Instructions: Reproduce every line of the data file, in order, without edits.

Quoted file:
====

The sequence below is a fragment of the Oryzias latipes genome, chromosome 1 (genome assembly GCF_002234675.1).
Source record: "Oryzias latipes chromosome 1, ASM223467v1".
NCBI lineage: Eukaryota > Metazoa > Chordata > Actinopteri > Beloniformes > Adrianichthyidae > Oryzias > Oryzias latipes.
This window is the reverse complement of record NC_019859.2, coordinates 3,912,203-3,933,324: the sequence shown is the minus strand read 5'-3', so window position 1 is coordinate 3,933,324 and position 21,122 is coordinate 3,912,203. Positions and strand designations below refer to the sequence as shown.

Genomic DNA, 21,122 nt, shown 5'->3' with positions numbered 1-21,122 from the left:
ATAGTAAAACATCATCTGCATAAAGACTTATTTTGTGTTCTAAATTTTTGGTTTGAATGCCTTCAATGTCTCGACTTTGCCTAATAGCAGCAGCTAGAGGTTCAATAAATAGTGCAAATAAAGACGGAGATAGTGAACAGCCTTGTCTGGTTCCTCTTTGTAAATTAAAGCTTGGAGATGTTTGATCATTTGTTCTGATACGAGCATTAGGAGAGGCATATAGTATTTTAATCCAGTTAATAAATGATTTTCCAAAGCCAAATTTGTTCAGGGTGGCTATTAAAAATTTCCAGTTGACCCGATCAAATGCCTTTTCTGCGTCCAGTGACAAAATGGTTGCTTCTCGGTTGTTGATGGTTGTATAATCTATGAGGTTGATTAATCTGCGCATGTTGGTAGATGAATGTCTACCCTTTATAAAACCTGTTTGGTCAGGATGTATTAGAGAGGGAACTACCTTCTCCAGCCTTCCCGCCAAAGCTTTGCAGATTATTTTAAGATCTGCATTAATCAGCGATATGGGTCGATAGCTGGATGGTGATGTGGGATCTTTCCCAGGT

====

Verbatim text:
The sequence below is a fragment of the Oryzias latipes genome, chromosome 1 (genome assembly GCF_002234675.1).
Source record: "Oryzias latipes chromosome 1, ASM223467v1".
NCBI lineage: Eukaryota > Metazoa > Chordata > Actinopteri > Beloniformes > Adrianichthyidae > Oryzias > Oryzias latipes.
This window is the reverse complement of record NC_019859.2, coordinates 3,912,203-3,933,324: the sequence shown is the minus strand read 5'-3', so window position 1 is coordinate 3,933,324 and position 21,122 is coordinate 3,912,203. Positions and strand designations below refer to the sequence as shown.

Genomic DNA, 21,122 nt, shown 5'->3' with positions numbered 1-21,122 from the left:
ATAGTAAAACATCATCTGCATAAAGACTTATTTTGTGTTCTAAATTTTTGGTTTGAATGCCTTCAATGTCTCGACTTTGCCTAATAGCAGCAGCTAGAGGTTCAATAAATAGTGCAAATAAAGACGGAGATAGTGAACAGCCTTGTCTGGTTCCTCTTTGTAAATTAAAGCTTGGAGATGTTTGATCATTTGTTCTGATACGAGCATTAGGAGAGGCATATAGTATTTTAATCCAGTTAATAAATGATTTTCCAAAGCCAAATTTGTTCAGGGTGGCTATTAAAAATTTCCAGTTGACCCGATCAAATGCCTTTTCTGCGTCCAGTGACAAAATGGTTGCTTCTCGGTTGTTGATGGTTGTATAATCTATGAGGTTGATTAATCTGCGCATGTTGGTAGATGAATGTCTACCCTTTATAAAACCTGTTTGGTCAGGATGTATTAGAGAGGGAACTACCTTCTCCAGCCTTCCCGCCAAAGCTTTGCAGATTATTTTAAGATCTGCATTAATCAGCGATATGGGTCGATAGCTGGATGGTGATGTGGGATCTTTCCCAGGT